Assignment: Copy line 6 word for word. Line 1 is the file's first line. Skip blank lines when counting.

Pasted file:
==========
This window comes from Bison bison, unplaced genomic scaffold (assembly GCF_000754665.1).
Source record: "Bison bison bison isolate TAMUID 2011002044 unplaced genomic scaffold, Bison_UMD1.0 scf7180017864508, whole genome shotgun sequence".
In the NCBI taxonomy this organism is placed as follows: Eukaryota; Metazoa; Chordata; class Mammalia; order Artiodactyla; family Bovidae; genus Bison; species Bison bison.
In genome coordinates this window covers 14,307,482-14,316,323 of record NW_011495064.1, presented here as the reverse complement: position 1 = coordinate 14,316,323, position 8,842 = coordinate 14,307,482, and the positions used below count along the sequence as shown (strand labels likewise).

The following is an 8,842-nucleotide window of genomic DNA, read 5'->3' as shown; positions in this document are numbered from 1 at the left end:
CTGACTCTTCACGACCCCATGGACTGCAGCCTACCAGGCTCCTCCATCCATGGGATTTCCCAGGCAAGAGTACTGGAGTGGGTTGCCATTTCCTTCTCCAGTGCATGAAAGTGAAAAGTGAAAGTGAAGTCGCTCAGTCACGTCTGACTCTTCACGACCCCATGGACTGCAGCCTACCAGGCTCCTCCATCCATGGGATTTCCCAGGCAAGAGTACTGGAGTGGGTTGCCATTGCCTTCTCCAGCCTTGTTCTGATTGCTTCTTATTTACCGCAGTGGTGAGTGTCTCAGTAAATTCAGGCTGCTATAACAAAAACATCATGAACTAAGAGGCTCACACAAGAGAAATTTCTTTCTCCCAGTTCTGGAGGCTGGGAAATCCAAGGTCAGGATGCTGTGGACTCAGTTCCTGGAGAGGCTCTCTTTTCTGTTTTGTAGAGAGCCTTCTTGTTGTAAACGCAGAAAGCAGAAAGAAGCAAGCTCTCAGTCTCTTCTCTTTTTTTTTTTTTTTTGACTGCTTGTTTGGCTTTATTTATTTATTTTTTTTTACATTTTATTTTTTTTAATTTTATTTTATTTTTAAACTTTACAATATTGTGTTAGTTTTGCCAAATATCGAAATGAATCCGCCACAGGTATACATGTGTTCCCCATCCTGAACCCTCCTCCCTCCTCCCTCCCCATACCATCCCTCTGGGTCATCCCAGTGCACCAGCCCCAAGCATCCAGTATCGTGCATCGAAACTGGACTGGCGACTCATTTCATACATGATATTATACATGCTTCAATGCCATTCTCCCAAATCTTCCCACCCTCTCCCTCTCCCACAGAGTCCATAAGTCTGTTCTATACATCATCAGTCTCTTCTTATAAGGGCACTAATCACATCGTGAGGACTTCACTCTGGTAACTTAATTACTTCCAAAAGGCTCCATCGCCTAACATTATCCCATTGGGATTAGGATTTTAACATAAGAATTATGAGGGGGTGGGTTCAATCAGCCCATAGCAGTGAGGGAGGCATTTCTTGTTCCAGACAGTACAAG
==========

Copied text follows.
CTGACTCTTCACGACCCCATGGACTGCAGCCTACCAGGCTCCTCCATCCATGGGATTTCCCAGGCAAGAGTACTGGAGTGGGTTGCCATTTCCTTCTCCAGTGCATGAAAGTGAAAAGTGAAAGTGAAGTCGCTCAGTCACGTCTGACTCTTCACGACCCCATGGACTGCAGCCTACCAGGCTCCTCCATCCATGGGATTTCCCAGGCAAGAGTACTGGAGTGGGTTGCCATTGCCTTCTCCAGCCTTGTTCTGATTGCTTCTTATTTACCGCAGTGGTGAGTGTCTCAGTAAATTCAGGCTGCTATAACAAAAACATCATGAACTAAGAGGCTCACACAAGAGAAATTTCTTTCTCCCAGTTCTGGAGGCTGGGAAATCCAAGGTCAGGATGCTGTGGACTCAGTTCCTGGAGAGGCTCTCTTTTCTGTTTTGTAGAGAGCCTTCTTGTTGTAAACGCAGAAAGCAGAAAGAAGCAAGCTCTCAGTCTCTTCTCTTTTTTTTTTTTTTTTGACTGCTTGTTTGGCTTTATTTATTTATTTTTTTTTACATTTTATTTTTTTTAATTTTATTTTATTTTTAAACTTTACAATATTGTGTTAGTTTTGCCAAATATCGAAATGAATCCGCCACAGGTATACATGTGTTCCCCATCCTGAACCCTCCTCCCTCCTCCCTCCCCATACCATCCCTCTGGGTCATCCCAGTGCACCAGCCCCAAGCATCCAGTATCGTGCATCGAAACTGGACTGGCGACTCATTTCATACATGATATTATACATGCTTCAATGCCATTCTCCCAAATCTTCCCACCCTCTCCCTCTCCCACAGAGTCCATAAGTCTGTTCTATACATCATCAGTCTCTTCTTATAAGGGCACTAATCACATCGTGAGGACTTCACTCTGGTAACTTAATTACTTCCAAAAGGCTCCATCGCCTAACATTATCCCATTGGGATTAGGATTTTAACATAAGAATTATGAGGGGGTGGGTTCAATCAGCCCATAGCAGTGAGGGAGGCATTTCTTGTTCCAGACAGTACAAG